The president of the BC Truckers Association expects supply lines to Kamloops will experience “a few days” delay to start as a result of the recent massive rainstorm that caused mudslides and flooding, severing all highways between Kamloops and the Lower Mainland.
Since Nov. 15, when mudslides and flooding caused infrastructure failures and evacuations south and west of Kamloops, reports and photos on social media have shown bare shelves at local grocery stores — apparent bids by shoppers to mitigate the impending supply chain disruption due to closed highways.
But Kamloops supply lines are not completely cut off, BC Truckers Association (BCTA) president and CEO David Earle pointed out during an interview with KTW.
“Not everything you use and consume comes from the Lower Mainland,” Earle said. “A lot of it comes from the east already. Much of it comes from the south, particularly when we’re talking about fresh fruits and vegetables.”
Due to the extreme weather event, the supply chain is in a state of flux at the moment, meaning some goods will take a bit longer, and cost more, to get to Kamloops, he said.
“The supply chain is having to readjust and reset and redeploy assets and figure out how we can get trucks from where they are to where they need to be,” Earle said. “The goods will arrive. They may take a little longer, they may take a few days more, but they will get there.”
Earle estimated goods coming to Kamloops will take an extra day or two more than usual, depending on where they are coming from, with the disruption likely taking longer going forward as delays stack up while the supply chain resets.
“There are carry forwards, so if a load is a day late coming north, it’s a day late coming south and then it’s two days [late] and then away we go,” Earle said. “But we pick up efficiencies because we pick up different loads, different ways, different configurations and different equipment to be able to use.”
Earle’s message to Kamloopsians cleaning out grocery store shelves is to remain calm.
“Steady hand at the wheel,” he said. “Remember, you’ve got thousands of evacuees, there are thousands of people who are in Kamloops who have no home to return to. Goods are coming. The stuff you rely on, it’s going to come. The supply chain is going to be bumpy, it’s going to be interrupted a little bit, but we need to be really thoughtful of our neighbours and people who’ve been displaced. Before you go to the supermarket and make that purchase, think about the others that are in your community and that’s what we all need to do right across the province.”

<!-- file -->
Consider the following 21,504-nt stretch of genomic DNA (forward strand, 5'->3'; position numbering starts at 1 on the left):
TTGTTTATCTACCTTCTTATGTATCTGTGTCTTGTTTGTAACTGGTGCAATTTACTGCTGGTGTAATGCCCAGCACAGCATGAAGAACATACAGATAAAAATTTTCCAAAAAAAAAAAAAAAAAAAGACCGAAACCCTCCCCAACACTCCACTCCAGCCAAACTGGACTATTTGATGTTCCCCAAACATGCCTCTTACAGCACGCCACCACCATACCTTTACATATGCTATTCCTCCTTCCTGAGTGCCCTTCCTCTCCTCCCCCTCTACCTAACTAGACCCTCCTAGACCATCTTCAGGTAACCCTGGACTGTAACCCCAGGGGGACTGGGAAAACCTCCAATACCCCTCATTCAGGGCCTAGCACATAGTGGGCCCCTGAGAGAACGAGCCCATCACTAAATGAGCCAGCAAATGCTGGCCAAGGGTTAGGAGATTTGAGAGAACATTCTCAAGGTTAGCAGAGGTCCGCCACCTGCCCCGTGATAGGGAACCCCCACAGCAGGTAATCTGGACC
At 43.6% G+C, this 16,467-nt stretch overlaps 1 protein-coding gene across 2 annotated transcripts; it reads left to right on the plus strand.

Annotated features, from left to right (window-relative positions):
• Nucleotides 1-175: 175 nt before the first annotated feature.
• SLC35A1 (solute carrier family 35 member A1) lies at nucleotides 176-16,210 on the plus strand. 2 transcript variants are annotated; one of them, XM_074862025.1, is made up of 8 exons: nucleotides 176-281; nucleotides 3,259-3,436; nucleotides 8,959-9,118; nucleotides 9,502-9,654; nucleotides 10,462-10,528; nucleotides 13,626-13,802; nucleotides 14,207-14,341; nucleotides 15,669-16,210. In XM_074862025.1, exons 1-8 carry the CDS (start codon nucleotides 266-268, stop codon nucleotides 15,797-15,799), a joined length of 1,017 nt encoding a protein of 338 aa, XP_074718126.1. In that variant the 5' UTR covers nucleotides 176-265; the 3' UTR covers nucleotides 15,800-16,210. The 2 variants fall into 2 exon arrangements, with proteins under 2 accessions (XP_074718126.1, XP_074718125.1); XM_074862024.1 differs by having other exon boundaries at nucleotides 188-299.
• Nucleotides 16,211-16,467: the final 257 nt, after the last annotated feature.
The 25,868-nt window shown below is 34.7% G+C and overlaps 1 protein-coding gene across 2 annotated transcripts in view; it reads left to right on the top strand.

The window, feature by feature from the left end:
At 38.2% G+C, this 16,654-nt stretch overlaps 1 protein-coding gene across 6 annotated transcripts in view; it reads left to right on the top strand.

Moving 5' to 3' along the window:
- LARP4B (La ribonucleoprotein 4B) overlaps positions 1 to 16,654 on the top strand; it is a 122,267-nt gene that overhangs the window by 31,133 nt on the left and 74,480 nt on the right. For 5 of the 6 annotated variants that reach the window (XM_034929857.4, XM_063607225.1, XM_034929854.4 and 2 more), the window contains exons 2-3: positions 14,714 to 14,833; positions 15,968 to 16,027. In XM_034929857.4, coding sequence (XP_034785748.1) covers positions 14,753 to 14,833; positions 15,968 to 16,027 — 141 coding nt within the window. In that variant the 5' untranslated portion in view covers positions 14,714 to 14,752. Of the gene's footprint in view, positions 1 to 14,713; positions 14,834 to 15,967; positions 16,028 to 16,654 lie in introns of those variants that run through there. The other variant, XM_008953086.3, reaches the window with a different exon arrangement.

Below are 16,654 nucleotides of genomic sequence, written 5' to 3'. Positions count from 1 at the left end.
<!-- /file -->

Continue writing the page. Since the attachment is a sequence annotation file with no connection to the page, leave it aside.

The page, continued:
Costs will rise with those transportation delays.
“As we move forward, it’s just going to take a little longer and cost a little more to get what we need every day,” Earle said.
Everything people buy has transportation built into its costs, Earle said, adding he doesn’t anticipate prices to jump too high due to the current station.
“Different goods are different amounts, but a rule of thumb is about 10 per cent of any good is related to transportation,” he said, noting that can vary between truck, plane and boat.
“If it costs 10 per cent more to move something because it’s taking 10 per cent longer — instead of taking nine days it’s taking 10 — what that means for you and I is it’s one per cent more when we go to buy it,” Earle said. “Are we going to see big price increases? No.”
He said he expects those incremental price increases to continue until the supply routes return to normal, which is something engineers will determine as they assess damage on area highways.
It will be a challenge to get products to Kamloops and reset amidst the current route disruptions, but a way will be found, Earle said.
He said the BCTA is working with Canada and U.S. customs and border services and the Commercial Vehicle Safety Alliance to use routes through Washington state to get to areas of B.C. cut off by the highway closures.
He said meetings have been taking place at a “feverish pace” to figure out solutions, with government officials, carriers, national and other provincial trucker associations involved.
Earle said there are hundreds of truck drivers around the province, including in Kamloops, waiting to get to their destinations, noting they are equipped to be on the road for long periods of time.
He said the BCTA has reached out to the Ministry of Transportation to get word to drivers in smaller centres to get to major ones, noting the province may open Highway 3 to essential and emergency traffic by the coming weekend.
“All the carriers are working with all their drivers to figure out where can they get the loads that are in transit to now, and then where is the next load coming from,” Earle said.
When it comes to receiving goods, Earle said Kamloops receives products from a variety of places, noting a container of pineapples may come up through the Port of Vancouver or land at Port of Los Angeles and Long Beach and get trucked up Interstate 5 through California, Oregon and Washington.
“The beauty of the supply chain is it’s so efficient in normal circumstances that when bad things happen, we redeploy and find ways around it because we have different ways of getting those goods to the different areas that they need,” Earle said. “You can think of it like a web.”
Earle said if products can’t be sourced from one area, they will be transported from another.
“A supplier, what they’ll do is they’ll source to from a distributor and, if the distributor can’t get it from the Vancouver warehouse, they’ll get it from Calgary, Edmonton, you name it. They’ll go south,” Earle said.
The BC Truckers Association represents more than 1,000 fleets, comprising about half the commercial fleets of truckers in the province, from small companies up to large International firms.
Michael Potestio, Local Journalism Initiative Reporter, Kamloops This Week